James’ Brand New Blog

Where was I on June 12? A cryptic diary offers clues*

- June 12th, 2012

dumbell (2)

Red Newman
Source: Library and Archives Canada/Music Collection
© Public Domain
nlc-4413

JBNBlog can’t remember the name of his first-year landlady at Trent. She was the widow of a Dumbell. Which means a lot to me now. So here is a great photo of Red Newman, representing the Dumbell memories which got away.

 

Bought “Revolver”

Psy. appointment called off.

– June 12, 1967

Finished Poll.

– June 12, 1968.

Accepted at Trent & Toronto.

Downbeat & 20 Cents.

Found my copy of “Blue Suede Shoes”

– June 12, 1970.

This was a big day in my life & not because of Revolver (a year late, maybe, but Mad Men has made it cooler than ever in 2012) or what must have been Carl Perkins’s Blue Suede Shoes (then being reissued by whoever controlled the Sun catalogue).

No. This was the day Trent University entered my life . . . as for other universities somewhere on the list: Toronto was too big, Western too close, Queen’s unimpressed by my mediocre marks. Trent was in the home town of the Peterborough Petes who had just been beaten by the Knights in the Junior A playoffs. That was intriguing. So were its small classes, tutorial system & the presence of friends of my parents who had gone to Trent a few years before when it was founded.

Trent wanted me? Cool. So that fall, after a summer of misadventure at Trois Pistoles mercifully unrecorded because I stopped keeping the diary on June 29, 1970, it was off to Trent and its late & lamented Peter Robinson College.

Just 17 and immature when I arrived, I left in the spring of 1974 as slightly more mature & with a lifetime of memories . . . & much gratitude for my v. patient professors & inspiring classmates. Trent shaped me & 42 years later, it’s still a marvel to think of its effect.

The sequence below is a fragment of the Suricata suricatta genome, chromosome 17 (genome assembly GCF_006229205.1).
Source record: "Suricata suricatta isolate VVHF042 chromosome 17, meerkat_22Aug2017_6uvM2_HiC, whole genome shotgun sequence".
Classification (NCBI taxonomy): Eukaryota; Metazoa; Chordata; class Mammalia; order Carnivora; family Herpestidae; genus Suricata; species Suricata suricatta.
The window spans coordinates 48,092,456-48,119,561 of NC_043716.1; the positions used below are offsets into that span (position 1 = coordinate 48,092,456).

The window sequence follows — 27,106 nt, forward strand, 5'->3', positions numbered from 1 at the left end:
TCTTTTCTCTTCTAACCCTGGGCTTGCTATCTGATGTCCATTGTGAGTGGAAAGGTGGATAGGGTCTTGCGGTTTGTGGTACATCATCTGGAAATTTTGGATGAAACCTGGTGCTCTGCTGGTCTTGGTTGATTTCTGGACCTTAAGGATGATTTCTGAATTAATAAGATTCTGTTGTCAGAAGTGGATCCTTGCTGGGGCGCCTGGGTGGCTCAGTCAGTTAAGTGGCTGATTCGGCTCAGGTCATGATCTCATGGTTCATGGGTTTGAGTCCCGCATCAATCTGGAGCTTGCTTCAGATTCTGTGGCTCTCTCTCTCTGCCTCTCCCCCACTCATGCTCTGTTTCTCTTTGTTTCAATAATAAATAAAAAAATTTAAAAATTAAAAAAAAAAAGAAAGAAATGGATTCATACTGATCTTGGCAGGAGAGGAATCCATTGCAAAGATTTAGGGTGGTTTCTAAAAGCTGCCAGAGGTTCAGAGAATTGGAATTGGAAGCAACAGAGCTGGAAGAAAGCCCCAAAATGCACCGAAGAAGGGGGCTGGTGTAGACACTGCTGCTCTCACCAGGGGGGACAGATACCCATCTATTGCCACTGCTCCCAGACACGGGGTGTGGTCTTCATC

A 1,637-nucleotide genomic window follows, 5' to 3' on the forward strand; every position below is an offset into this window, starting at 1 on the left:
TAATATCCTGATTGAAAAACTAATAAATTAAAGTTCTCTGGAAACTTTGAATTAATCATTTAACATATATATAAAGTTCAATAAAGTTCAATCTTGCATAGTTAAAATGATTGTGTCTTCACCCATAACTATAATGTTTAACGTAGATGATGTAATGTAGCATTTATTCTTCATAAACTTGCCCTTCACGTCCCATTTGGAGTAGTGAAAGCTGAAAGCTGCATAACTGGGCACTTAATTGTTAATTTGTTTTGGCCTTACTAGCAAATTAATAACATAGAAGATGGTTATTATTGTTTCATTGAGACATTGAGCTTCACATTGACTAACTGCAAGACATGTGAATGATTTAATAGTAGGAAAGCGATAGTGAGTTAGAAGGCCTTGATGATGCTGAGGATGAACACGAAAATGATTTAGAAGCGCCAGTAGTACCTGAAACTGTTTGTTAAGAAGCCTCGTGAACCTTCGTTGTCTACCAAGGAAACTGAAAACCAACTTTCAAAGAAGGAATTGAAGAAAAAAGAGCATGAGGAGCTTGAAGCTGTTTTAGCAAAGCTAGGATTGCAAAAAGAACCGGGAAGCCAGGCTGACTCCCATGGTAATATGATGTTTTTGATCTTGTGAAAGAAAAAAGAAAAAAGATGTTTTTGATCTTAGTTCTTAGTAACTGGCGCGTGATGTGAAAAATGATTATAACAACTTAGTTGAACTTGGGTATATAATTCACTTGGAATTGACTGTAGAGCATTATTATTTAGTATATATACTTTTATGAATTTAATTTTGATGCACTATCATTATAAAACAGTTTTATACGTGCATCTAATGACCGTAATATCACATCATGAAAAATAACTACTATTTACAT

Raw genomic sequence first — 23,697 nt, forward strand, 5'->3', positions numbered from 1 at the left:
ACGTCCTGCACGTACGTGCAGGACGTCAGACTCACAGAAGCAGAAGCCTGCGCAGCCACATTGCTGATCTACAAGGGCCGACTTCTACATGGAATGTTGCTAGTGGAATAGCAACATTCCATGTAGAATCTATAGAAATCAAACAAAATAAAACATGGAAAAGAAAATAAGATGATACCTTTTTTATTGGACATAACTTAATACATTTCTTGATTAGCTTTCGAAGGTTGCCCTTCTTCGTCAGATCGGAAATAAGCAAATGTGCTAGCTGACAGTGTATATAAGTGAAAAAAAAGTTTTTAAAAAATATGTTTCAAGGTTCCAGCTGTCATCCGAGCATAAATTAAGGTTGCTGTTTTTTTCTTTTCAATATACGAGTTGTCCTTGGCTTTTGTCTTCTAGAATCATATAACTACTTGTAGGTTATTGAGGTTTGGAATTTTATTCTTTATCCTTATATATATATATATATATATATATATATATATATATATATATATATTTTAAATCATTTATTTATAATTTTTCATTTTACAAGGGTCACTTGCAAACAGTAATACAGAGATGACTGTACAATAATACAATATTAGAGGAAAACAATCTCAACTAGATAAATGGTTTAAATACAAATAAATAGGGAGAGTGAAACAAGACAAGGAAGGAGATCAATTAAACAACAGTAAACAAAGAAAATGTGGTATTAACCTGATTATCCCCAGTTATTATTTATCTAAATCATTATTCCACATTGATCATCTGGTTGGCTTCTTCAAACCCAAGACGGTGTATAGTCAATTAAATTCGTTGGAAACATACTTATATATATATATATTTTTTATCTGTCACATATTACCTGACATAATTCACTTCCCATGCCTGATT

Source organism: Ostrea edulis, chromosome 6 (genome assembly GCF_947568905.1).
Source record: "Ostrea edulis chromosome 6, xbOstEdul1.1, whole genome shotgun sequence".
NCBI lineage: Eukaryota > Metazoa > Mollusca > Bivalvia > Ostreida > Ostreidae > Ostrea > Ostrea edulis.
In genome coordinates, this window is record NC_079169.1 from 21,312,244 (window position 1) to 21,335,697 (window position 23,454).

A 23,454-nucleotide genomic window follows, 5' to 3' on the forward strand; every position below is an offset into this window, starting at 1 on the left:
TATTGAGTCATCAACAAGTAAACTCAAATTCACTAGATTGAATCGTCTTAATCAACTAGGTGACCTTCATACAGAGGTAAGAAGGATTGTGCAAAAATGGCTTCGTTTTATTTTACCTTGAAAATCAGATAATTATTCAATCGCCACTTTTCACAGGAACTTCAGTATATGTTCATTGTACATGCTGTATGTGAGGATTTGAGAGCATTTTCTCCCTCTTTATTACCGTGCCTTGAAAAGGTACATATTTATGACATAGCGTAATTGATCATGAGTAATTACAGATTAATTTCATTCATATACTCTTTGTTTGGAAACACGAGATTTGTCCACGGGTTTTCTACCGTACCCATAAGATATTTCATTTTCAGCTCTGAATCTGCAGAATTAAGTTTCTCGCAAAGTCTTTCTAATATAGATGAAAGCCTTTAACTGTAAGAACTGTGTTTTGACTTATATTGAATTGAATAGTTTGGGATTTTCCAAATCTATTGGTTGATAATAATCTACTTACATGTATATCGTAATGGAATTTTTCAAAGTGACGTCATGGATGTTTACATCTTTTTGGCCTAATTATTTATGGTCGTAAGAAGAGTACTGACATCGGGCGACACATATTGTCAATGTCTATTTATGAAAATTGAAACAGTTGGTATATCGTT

Maybe I should have tried to parlay the awarding of a president’s medal for academics & a Peter Robinson College male athlete of the year trophy (both pretty miraculous in retrospect) into a Rhodes scholarship application.

Disappointed about that? Nah. My real disappointment is having the widow of one of Canada’s legendary Dumbells as a landlady. For months in first year & never realizing what that meant . . .  the Dumbells. Back then, JBNBlog was a dumbell, eh?

Here is something from collectionscanada.gc.ca:

“The Dumbells, a group of Canadian soldiers turned singers, rose from humble beginnings on a makeshift stage of packing boxes in First World War France to become the toast of the nation for over a decade. They became arguably the most famous of the Canadian Army “concert parties,” those entertainment units that were devoted to building the morale of the troops on the front lines.”

*An occasional series based on a v. cryptic diary kept as a pen&ink forerunner to JBNBlog during the late 1960s, when our family lived in London, Stratford (parts of summers of 1966 & 1967), Victoria, B.C. (July 4, 1968-July 4, 1969) and then London again until June, 1970 when I was in Grade 13.

Categories: Entertainment

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9 comments

  1. TRY THESE DUMBELL NAMES, DEATH DATES, TOWNS says:

    Dumbells. ..10 members under direction of Merton (Wesley)
    Plunkett , d Toronto 21 Dec 1966 brother AlberPlunkett, d Toronto
    19 Apr 1957);
    Ted Charters, assistant manager and comedian;
    Ross Hamilton d Halifax 29 Sep 1965) and Allan Murray
    Jack Ayre, pianist and music director (d 1977);
    Bill Tennent, tenor; Bert Langley, bass baritone; and Frank (later Jerry)
    Brayford and Leonard Young, actors. … increased to 16.
    Other soldiers associated in various capacities early Dumbells
    included Bill Redpath, Elmer Belding, George Thorne, Andrew Catrano,
    J. McCormick, and D.L. Michie.
    You could also check with that citiy’ library for information on who lived
    at hat address in that year. Pity not to name the lady…
    You are a product of the Tom Symons era?

  2. Newman of the Dumbells says:

    It seems that Newman was the only ex-CEF associated with the
    group who was not born in this country, Native of the Town of
    Dover, Kent, of white cliffs of..fame.

  3. james.reaney says:

    A comment mentioned Tom Symons, who was president of Trent for the first two years (or so) of my four at the Oxford on the Otonabee . . . he just turned 83 & so must have been in his 30s when he became Trent’s founding president. There is a profile-interview with him in the current Trent alumni magazine. He sounds as full of idealism & inspiring as he was back in the day.